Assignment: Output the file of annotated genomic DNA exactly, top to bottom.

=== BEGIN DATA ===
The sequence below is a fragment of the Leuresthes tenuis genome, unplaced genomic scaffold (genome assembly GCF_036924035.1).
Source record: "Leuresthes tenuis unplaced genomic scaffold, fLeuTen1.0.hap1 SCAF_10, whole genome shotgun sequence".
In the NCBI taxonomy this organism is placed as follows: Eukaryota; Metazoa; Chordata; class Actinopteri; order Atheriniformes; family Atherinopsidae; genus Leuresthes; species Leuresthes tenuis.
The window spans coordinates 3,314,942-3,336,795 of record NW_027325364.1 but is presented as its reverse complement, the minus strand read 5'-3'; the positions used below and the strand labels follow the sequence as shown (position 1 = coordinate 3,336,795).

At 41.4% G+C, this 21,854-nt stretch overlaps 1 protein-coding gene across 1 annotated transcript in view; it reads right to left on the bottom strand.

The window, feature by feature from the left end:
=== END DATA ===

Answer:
The sequence below is a fragment of the Leuresthes tenuis genome, unplaced genomic scaffold (genome assembly GCF_036924035.1).
Source record: "Leuresthes tenuis unplaced genomic scaffold, fLeuTen1.0.hap1 SCAF_10, whole genome shotgun sequence".
In the NCBI taxonomy this organism is placed as follows: Eukaryota; Metazoa; Chordata; class Actinopteri; order Atheriniformes; family Atherinopsidae; genus Leuresthes; species Leuresthes tenuis.
The window spans coordinates 3,314,942-3,336,795 of record NW_027325364.1 but is presented as its reverse complement, the minus strand read 5'-3'; the positions used below and the strand labels follow the sequence as shown (position 1 = coordinate 3,336,795).

At 41.4% G+C, this 21,854-nt stretch overlaps 1 protein-coding gene across 1 annotated transcript in view; it reads right to left on the bottom strand.

The window, feature by feature from the left end: